Writing memoirs: a Q/A [August 17]
I was recently asked to answer a few questions for Writers Victoria about writing memoirs, in the lead-up to the course i’m running for them from September till December.
– – Writing about the details of your life is a daunting task for anyone. Does being shy make this even more difficult?
I don’t want to downplay how difficult it is for ANYONE to write a self-revealing memoir, but one of the key characteristics of shyness (or social anxiety) is ‘fear of negative evaluation’. So there is perhaps an added stress when a shy memoirist imagines their readers reading about all their strange and shameful little fears. But for most memoirs to work there has to be something at stake for the author, and for me, dealing with that fear of self-revelation and potential rejection (by imagined readers) meant there was definitely something at stake for the author in writing ‘Shy’.
– – ‘Shy’ isn’t a straightforward memoir. It includes glossaries of psychological terms, interviews, lists and more. What drew you towards such an experimental format?
In part I was just playing around, having fun with language, and in part I was trying to mimic the way my brain works and perhaps how other shy people’s brains work. I often use lists as a way of managing my anxiety. They help me deal with the incessant ‘what ifs’. And I do interviews for a living, as journalist. So that was familiar territory for me. And I grew up surrounded by the language of psychology because my mother is a psychologist. I hope that those quirky ingredients give readers particular insights into the person they’re reading about.
– – Writing can be an intimidating profession. A shy writer might find it difficult to attend writers’ festivals or share their work with critique groups. Do you have any advice for shy writers struggling to engage with the writing community?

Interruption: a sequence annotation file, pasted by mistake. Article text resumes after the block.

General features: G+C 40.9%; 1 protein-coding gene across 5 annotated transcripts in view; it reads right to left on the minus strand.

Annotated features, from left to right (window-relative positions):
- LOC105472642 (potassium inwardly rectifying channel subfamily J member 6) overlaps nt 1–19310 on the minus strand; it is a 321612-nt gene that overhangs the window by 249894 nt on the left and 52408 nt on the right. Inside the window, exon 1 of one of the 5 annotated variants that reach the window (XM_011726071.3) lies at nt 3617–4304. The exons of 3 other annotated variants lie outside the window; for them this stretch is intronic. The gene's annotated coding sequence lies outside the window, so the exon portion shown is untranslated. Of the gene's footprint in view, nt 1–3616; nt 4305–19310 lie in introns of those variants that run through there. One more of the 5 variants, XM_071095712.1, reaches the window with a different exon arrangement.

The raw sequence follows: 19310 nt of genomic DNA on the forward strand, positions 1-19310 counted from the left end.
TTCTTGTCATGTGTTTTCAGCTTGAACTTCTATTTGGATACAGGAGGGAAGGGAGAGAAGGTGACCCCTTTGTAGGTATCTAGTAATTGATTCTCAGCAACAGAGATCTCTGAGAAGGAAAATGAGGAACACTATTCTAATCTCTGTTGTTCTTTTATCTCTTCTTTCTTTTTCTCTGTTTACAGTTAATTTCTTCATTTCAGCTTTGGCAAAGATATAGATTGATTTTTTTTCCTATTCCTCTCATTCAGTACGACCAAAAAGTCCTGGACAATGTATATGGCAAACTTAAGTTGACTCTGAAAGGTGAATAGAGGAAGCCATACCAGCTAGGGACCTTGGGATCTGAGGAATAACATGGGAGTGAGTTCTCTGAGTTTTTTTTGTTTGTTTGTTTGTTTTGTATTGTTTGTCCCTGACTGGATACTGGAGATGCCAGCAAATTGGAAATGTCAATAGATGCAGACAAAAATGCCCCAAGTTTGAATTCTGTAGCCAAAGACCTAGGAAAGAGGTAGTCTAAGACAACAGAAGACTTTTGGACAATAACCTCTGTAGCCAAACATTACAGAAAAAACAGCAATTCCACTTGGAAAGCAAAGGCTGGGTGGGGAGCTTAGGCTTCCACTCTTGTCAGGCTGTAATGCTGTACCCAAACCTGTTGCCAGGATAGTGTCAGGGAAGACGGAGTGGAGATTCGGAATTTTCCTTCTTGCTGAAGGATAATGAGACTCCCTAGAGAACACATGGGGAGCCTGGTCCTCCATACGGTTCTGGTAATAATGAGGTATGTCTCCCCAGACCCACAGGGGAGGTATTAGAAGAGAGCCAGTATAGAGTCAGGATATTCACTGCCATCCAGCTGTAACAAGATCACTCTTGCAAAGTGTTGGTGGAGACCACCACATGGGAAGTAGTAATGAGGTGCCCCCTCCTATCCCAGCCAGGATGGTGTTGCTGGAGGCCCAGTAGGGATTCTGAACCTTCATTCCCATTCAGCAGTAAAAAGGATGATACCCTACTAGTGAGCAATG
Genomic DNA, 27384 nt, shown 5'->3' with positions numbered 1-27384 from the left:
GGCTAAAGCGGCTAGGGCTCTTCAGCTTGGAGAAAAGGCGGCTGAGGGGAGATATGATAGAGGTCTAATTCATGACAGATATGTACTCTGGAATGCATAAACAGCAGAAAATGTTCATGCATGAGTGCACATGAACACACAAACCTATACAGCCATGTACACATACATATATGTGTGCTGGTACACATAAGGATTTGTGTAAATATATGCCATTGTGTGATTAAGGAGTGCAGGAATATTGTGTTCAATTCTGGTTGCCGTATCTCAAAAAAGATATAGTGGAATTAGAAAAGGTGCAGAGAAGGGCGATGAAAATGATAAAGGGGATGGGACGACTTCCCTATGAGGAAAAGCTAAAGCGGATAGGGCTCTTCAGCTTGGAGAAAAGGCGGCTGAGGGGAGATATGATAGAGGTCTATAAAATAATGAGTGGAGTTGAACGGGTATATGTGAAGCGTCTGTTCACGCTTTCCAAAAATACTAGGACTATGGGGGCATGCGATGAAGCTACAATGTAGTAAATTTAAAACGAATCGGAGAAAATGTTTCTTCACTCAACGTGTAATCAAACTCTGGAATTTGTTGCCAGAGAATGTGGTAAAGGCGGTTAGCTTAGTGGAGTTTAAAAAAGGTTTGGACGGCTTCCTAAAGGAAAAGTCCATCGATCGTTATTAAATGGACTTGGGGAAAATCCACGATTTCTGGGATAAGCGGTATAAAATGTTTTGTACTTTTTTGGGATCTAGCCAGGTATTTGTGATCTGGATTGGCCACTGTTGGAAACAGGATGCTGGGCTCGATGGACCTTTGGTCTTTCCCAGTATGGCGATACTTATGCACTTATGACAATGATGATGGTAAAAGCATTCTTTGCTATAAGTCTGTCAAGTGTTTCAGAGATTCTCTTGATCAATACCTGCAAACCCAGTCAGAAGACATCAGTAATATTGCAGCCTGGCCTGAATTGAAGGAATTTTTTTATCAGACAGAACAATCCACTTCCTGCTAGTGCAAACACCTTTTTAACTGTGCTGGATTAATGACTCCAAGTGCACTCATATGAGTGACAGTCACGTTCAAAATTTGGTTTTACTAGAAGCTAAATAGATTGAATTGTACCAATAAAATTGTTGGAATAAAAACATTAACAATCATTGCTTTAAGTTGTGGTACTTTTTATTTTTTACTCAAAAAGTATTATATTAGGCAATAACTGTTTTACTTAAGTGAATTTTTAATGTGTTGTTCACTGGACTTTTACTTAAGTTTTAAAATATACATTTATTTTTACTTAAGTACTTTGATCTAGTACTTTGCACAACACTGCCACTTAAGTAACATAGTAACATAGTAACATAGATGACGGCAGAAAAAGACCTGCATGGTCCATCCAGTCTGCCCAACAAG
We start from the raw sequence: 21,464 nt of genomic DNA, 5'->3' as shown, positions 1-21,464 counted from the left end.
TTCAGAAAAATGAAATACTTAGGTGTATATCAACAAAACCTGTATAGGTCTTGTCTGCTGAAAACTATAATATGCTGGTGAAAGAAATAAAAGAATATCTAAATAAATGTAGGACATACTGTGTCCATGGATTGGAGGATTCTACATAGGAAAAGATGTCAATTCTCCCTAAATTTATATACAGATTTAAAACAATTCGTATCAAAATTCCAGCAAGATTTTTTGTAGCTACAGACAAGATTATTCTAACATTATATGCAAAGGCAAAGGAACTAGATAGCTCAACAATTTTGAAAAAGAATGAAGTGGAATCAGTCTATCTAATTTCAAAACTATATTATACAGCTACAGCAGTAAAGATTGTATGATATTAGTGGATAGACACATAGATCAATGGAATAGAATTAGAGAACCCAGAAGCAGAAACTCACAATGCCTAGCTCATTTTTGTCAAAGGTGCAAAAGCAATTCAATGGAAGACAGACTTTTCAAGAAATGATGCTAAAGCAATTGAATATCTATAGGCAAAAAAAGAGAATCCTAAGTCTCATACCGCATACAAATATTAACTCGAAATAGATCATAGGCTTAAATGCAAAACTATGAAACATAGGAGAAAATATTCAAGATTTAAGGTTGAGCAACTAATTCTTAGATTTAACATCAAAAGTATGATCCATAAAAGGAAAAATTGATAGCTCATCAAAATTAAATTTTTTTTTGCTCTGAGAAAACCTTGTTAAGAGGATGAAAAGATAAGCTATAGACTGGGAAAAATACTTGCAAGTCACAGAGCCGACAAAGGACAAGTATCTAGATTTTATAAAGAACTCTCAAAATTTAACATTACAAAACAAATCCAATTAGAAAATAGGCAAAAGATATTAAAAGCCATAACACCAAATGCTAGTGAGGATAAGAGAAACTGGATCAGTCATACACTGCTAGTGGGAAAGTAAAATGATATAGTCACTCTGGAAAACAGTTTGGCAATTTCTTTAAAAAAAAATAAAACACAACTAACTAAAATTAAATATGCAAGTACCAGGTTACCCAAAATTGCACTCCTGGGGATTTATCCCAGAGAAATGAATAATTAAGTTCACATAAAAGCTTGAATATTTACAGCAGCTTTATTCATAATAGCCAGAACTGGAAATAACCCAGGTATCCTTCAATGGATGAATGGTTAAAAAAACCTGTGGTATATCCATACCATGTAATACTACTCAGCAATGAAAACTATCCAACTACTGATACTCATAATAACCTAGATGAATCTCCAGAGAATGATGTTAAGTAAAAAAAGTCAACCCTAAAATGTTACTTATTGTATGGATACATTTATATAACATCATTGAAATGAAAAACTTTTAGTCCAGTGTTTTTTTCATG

Remember that audiences respect and relate to vulnerability. I’ve had people say they wanted to hug me when they heard me talking about my shyness. Effective personal writing stimulates empathy in the reader, so you can feel safe that your readers and listeners at writers’ festivals are ‘on your side’. And remember that you know more than anyone else about your topic. You are in control. You only have to tell the audience what you feel comfortable telling them. Keep some of your secrets. They’re important.
– – When you’re writing about people from your life, how do you balance worrying about how they’ll react to recognising themselves in print with the need to tell your story?
There is no single or simple answer to that question. Everyone has to map out their own ethical comfort zone. Keep your readers in mind. They will know if you’ve deliberately ‘done the dirty’ on someone, or over-praised someone, and judge you for it. I made sure I got approval from my immediate family before sending my memoir manuscript out to publishers. I changed the names of most of my friends and former partners to protect their privacy, and consulted with many of them. I tried to be as honest as possible, and as self-critical as necessary. That’s all I could do.
– – How should someone writing about their life decide which episodes to include and which to exclude?
You need to be clear about the difference between the situation(s) you’re describing and the story you want to tell. Situations are not necessarily interesting. Good stories are. Unless each episode relates in some way – directly or indirectly – to the insights you want to convey to your reader, your memoir can fill up with unimportant and potentially uninteresting material. We will cover this topic in some detail during the Refine Your Memoir workshops.